Recent updates to cloud speech services include support to control basic timeout values. These systems need to be further extended to include support for fine-tuning the advanced speech timeout parameters to improve overall system responsiveness. Furthermore, the ability to dynamically change these timeout values within a session would make cloud-based speech services extremely flexible and natural.
Support for Mixed Modes
Contact center applications have relied on dual tone multi-frequency (DTMF) to capture user input reliably. As we move telephony interactions to natural conversational interfaces, it becomes important for cloud-based services to support DTMF recognition. Ideally, these services should support a mixed recognition mode whereby the input recognition stream consists of integrated audio and DTMF.
This would be especially useful in scenarios with noisy input channels, where the system is unable to capture a long digit string accurately via the voice channel. Callers should be able to enter the digit string using the keypad and continue interacting with the virtual agent via the voice channel.
Smart Speakers and Answering Machine Detection
Contact centers often operate in a blended mode, in which live and virtual agents handle inbound and outbound calls. A key feature on which irtual agents rely when making outbound calls is answering machine detection (AMD).
As smart speaker adoption increases, contact centers will need to support these channels by publishing their apps to the vendor ecosystems of these devices. New protocols must be defined to handle such interactions, particularly when a virtual agent is trying to connect with a smart speaker that is busy or inactive. Events like those used in AMD protocols need to be defined in the context of smart speakers so that the speakers can support blended contact centers.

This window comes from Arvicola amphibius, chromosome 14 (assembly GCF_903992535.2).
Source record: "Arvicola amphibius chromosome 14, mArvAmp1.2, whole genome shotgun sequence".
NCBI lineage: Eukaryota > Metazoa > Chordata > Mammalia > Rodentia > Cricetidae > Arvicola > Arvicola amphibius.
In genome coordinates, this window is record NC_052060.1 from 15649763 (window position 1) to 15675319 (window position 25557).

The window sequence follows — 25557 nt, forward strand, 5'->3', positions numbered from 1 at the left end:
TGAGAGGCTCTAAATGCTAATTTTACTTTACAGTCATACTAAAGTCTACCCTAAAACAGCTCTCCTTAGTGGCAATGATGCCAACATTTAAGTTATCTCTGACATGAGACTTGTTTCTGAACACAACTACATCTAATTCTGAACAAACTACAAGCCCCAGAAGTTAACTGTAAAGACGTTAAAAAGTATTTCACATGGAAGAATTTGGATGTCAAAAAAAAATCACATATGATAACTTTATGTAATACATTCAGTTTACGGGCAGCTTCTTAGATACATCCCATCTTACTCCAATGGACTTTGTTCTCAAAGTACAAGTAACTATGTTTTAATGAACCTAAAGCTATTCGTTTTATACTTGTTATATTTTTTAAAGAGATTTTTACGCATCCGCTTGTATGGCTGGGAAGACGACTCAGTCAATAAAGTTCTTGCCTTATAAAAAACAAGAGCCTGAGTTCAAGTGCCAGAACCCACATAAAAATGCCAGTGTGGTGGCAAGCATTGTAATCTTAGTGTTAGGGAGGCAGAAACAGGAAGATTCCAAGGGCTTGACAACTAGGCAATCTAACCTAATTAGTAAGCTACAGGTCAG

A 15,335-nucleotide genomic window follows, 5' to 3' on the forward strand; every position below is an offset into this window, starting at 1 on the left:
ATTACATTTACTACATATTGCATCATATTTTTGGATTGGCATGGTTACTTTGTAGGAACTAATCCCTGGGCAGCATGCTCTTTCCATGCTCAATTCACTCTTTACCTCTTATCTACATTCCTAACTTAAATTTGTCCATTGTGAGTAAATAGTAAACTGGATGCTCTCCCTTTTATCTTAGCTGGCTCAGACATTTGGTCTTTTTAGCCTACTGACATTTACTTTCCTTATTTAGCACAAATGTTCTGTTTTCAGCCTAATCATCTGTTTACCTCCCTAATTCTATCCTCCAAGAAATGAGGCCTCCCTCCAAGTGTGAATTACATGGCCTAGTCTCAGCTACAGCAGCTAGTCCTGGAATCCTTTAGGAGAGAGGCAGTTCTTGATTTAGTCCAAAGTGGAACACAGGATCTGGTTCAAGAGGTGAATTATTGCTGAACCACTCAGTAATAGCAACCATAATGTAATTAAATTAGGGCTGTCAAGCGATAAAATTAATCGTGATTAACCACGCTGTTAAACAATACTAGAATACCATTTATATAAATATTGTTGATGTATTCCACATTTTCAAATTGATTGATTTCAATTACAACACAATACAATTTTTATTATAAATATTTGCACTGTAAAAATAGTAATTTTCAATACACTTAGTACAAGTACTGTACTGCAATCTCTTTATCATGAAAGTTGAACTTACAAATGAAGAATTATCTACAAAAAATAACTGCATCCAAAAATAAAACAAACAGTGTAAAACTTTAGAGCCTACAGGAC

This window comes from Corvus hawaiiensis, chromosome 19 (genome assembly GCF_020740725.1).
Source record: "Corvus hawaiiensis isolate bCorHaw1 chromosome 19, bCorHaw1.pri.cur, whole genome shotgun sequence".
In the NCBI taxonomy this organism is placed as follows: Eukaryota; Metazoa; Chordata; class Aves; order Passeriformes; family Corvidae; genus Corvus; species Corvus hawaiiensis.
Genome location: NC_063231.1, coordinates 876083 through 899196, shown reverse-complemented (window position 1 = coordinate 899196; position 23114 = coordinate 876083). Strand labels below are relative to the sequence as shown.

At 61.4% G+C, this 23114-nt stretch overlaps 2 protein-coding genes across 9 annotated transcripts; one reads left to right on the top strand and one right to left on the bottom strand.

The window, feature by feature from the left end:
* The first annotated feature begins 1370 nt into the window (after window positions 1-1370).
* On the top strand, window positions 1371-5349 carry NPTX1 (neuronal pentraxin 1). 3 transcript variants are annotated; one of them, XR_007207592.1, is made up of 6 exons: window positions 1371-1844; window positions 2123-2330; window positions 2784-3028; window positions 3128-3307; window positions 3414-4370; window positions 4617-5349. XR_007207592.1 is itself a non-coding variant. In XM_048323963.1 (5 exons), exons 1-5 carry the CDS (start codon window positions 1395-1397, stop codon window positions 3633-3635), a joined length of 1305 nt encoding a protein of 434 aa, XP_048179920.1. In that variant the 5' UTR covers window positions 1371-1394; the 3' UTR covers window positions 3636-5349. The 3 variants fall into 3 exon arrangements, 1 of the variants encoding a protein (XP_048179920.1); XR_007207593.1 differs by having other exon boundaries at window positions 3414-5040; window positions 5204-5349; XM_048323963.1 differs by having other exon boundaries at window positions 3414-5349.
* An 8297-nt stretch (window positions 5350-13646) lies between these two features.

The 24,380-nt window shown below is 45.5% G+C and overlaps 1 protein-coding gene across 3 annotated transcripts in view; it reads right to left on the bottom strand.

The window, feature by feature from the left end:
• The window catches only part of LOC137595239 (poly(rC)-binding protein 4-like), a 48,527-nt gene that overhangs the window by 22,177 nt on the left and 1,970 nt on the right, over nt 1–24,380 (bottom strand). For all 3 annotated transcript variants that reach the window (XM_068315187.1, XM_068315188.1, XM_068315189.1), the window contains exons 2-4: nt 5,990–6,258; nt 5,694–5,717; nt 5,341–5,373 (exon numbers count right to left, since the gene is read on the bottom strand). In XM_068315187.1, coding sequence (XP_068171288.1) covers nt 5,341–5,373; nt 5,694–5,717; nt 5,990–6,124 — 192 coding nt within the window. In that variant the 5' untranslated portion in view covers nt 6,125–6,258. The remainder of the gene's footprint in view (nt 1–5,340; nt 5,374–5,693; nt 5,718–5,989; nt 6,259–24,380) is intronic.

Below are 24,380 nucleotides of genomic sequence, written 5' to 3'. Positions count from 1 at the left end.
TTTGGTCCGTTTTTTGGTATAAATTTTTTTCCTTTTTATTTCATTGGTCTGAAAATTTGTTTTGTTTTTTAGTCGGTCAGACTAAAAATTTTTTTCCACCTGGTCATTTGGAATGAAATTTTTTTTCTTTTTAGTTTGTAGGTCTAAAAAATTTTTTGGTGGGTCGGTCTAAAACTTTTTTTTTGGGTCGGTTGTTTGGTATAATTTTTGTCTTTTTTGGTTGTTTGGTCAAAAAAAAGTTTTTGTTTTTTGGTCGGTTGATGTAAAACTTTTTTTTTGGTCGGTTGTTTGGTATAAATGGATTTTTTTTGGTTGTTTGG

Support for Multiple Intents
Spoken dialogue systems are based on the concept of detecting intents or slots. An intent is a specific activity that needs to be actioned, such as booking a flight or ordering coffee. All the major natural language understanding services offer single intent detection. But, contact centers are likely to deal with customer queries that include multiple intents within the same utterance. The ability to detect multiple intents must be addressed to move toward truly natural language interfaces.
As conversational AI technology matures, its adoption within contact centers will increase, and virtual agents will be able to perform complex operations alongside live agents. Customers will expect to interact with agents using smart speakers, smart watches, and other smart gadgets. However, creating the smart contact center of the future will depend on the ability of cloud speech vendors to solve the above-mentioned challenges.
Santosh Kulkarni is vice president of products at Inference Solutions and has more than 20 years of experience in technology management and commercialization. He has consulted with major international banks on peer-to-peer payment systems, mentored startups in the video analytics space, and led research programs at Australia's largest ICT research center, NICTA (now Data 61). He started his career at Telstra, where he led projects in distributed video streaming and multimedia communications.